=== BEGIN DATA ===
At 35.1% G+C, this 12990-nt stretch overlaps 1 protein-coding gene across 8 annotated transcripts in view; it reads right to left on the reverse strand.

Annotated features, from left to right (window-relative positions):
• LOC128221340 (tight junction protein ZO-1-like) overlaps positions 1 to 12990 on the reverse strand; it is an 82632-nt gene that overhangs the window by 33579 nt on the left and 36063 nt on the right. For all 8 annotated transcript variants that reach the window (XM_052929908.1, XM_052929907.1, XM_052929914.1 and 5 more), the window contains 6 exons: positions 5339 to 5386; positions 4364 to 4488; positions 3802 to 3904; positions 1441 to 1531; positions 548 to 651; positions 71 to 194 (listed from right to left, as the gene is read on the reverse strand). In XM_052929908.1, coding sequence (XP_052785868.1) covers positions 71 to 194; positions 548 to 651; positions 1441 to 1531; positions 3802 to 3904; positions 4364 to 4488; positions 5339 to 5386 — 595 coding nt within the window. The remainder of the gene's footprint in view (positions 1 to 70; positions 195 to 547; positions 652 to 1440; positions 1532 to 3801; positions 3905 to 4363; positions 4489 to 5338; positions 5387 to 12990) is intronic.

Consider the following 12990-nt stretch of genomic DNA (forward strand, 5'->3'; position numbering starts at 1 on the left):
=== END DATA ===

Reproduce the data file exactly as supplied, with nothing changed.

At 35.1% G+C, this 12990-nt stretch overlaps 1 protein-coding gene across 8 annotated transcripts in view; it reads right to left on the reverse strand.

Annotated features, from left to right (window-relative positions):
• LOC128221340 (tight junction protein ZO-1-like) overlaps positions 1 to 12990 on the reverse strand; it is an 82632-nt gene that overhangs the window by 33579 nt on the left and 36063 nt on the right. For all 8 annotated transcript variants that reach the window (XM_052929908.1, XM_052929907.1, XM_052929914.1 and 5 more), the window contains 6 exons: positions 5339 to 5386; positions 4364 to 4488; positions 3802 to 3904; positions 1441 to 1531; positions 548 to 651; positions 71 to 194 (listed from right to left, as the gene is read on the reverse strand). In XM_052929908.1, coding sequence (XP_052785868.1) covers positions 71 to 194; positions 548 to 651; positions 1441 to 1531; positions 3802 to 3904; positions 4364 to 4488; positions 5339 to 5386 — 595 coding nt within the window. The remainder of the gene's footprint in view (positions 1 to 70; positions 195 to 547; positions 652 to 1440; positions 1532 to 3801; positions 3905 to 4363; positions 4489 to 5338; positions 5387 to 12990) is intronic.

Consider the following 12990-nt stretch of genomic DNA (forward strand, 5'->3'; position numbering starts at 1 on the left):